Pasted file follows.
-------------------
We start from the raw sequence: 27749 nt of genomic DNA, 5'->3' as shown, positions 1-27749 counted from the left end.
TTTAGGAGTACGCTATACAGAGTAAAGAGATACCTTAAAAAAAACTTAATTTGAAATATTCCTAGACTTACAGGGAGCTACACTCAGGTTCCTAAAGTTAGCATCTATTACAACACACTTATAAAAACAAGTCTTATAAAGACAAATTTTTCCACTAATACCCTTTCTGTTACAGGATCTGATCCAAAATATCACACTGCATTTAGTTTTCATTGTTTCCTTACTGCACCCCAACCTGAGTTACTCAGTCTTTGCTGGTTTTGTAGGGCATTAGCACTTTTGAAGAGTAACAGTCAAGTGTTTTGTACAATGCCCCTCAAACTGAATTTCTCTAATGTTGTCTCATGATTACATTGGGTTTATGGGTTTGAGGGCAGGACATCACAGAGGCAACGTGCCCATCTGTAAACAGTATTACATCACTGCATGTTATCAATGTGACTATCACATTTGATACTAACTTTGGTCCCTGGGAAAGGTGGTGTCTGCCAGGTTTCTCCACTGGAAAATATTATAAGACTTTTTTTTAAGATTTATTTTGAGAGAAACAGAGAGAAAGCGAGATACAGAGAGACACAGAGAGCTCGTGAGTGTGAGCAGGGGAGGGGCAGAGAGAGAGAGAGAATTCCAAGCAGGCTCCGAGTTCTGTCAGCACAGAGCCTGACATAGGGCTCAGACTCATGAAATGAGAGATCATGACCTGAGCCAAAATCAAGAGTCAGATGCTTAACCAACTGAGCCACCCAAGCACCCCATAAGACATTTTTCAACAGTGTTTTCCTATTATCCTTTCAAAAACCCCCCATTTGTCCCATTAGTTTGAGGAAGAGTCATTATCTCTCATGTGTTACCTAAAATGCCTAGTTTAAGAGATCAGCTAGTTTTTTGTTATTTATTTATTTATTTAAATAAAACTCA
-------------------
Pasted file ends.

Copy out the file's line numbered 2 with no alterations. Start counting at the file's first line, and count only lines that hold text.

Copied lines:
TTTAGGAGTACGCTATACAGAGTAAAGAGATACCTTAAAAAAAACTTAATTTGAAATATTCCTAGACTTACAGGGAGCTACACTCAGGTTCCTAAAGTTAGCATCTATTACAACACACTTATAAAAACAAGTCTTATAAAGACAAATTTTTCCACTAATACCCTTTCTGTTACAGGATCTGATCCAAAATATCACACTGCATTTAGTTTTCATTGTTTCCTTACTGCACCCCAACCTGAGTTACTCAGTCTTTGCTGGTTTTGTAGGGCATTAGCACTTTTGAAGAGTAACAGTCAAGTGTTTTGTACAATGCCCCTCAAACTGAATTTCTCTAATGTTGTCTCATGATTACATTGGGTTTATGGGTTTGAGGGCAGGACATCACAGAGGCAACGTGCCCATCTGTAAACAGTATTACATCACTGCATGTTATCAATGTGACTATCACATTTGATACTAACTTTGGTCCCTGGGAAAGGTGGTGTCTGCCAGGTTTCTCCACTGGAAAATATTATAAGACTTTTTTTTAAGATTTATTTTGAGAGAAACAGAGAGAAAGCGAGATACAGAGAGACACAGAGAGCTCGTGAGTGTGAGCAGGGGAGGGGCAGAGAGAGAGAGAGAATTCCAAGCAGGCTCCGAGTTCTGTCAGCACAGAGCCTGACATAGGGCTCAGACTCATGAAATGAGAGATCATGACCTGAGCCAAAATCAAGAGTCAGATGCTTAACCAACTGAGCCACCCAAGCACCCCATAAGACATTTTTCAACAGTGTTTTCCTATTATCCTTTCAAAAACCCCCCATTTGTCCCATTAGTTTGAGGAAGAGTCATTATCTCTCATGTGTTACCTAAAATGCCTAGTTTAAGAGATCAGCTAGTTTTTTGTTATTTATTTATTTATTTAAATAAAACTCA